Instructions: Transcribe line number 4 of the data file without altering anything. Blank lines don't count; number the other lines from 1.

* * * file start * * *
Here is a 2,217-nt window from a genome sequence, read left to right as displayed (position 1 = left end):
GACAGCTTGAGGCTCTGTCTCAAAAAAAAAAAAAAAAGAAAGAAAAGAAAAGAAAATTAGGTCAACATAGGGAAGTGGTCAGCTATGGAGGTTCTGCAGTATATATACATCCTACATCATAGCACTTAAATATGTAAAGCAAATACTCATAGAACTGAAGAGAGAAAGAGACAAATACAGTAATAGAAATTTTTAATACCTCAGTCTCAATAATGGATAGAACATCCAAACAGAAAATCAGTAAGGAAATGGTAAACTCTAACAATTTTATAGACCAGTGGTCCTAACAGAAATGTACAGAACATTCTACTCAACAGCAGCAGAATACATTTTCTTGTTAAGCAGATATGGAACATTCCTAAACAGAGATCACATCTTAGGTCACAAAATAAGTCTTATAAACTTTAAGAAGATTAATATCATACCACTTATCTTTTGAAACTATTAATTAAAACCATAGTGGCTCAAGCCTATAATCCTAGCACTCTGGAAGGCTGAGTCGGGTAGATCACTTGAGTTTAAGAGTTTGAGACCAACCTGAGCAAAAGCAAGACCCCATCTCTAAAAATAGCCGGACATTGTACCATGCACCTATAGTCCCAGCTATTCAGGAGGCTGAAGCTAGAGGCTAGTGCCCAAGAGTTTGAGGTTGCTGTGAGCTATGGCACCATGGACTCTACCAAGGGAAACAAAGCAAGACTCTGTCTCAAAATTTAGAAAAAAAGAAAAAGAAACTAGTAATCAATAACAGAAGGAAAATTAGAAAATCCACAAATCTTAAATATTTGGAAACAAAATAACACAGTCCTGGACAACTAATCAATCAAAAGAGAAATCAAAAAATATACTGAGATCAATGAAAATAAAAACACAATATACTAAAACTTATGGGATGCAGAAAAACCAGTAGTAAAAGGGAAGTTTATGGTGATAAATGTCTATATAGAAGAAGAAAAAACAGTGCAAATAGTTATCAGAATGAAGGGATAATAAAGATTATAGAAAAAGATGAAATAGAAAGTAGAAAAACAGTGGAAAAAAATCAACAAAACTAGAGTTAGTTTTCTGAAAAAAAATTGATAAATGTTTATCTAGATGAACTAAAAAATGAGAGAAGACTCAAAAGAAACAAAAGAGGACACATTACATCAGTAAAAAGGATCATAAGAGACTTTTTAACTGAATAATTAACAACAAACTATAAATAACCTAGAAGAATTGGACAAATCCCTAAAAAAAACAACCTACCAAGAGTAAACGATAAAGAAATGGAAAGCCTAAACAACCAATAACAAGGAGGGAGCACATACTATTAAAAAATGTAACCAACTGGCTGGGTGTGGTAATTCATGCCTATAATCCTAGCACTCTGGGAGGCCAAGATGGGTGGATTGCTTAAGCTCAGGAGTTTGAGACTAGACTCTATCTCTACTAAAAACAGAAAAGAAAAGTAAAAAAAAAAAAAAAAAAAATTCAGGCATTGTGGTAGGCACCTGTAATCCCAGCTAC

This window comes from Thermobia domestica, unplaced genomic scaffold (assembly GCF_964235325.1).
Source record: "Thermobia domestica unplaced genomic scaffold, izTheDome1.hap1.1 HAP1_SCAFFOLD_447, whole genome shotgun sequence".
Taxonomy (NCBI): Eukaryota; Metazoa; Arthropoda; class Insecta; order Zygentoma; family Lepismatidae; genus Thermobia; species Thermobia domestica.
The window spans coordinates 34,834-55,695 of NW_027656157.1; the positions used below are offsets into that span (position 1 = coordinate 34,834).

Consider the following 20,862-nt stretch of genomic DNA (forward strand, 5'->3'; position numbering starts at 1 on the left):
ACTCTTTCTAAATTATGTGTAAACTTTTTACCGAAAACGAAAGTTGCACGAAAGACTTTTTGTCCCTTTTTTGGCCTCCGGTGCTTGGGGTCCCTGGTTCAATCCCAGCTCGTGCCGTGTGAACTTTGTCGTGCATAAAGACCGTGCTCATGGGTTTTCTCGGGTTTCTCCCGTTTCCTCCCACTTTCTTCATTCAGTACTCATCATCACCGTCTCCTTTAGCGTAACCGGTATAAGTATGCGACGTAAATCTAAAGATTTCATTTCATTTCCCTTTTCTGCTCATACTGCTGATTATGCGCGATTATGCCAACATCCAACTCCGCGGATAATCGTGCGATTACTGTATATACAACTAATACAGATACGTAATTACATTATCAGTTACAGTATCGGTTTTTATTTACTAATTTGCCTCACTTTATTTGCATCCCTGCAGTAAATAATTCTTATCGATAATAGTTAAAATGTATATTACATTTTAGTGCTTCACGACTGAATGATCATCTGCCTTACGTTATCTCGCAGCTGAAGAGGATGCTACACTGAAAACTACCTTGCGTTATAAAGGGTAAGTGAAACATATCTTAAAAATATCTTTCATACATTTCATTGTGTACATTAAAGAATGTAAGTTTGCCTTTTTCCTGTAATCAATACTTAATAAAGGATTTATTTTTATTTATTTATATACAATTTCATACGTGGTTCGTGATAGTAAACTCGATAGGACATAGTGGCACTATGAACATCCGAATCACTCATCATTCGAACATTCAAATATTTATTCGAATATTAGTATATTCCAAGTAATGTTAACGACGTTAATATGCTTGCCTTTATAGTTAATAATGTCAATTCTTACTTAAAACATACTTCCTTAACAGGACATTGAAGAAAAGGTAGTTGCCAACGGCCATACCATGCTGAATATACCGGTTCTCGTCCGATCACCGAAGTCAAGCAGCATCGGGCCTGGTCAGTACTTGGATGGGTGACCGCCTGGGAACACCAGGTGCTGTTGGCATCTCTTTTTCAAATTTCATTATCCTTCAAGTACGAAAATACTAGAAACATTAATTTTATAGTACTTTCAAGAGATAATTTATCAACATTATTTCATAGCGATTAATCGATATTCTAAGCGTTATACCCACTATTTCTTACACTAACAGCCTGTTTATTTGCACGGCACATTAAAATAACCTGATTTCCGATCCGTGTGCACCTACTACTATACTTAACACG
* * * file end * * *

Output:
Source record: "Thermobia domestica unplaced genomic scaffold, izTheDome1.hap1.1 HAP1_SCAFFOLD_447, whole genome shotgun sequence".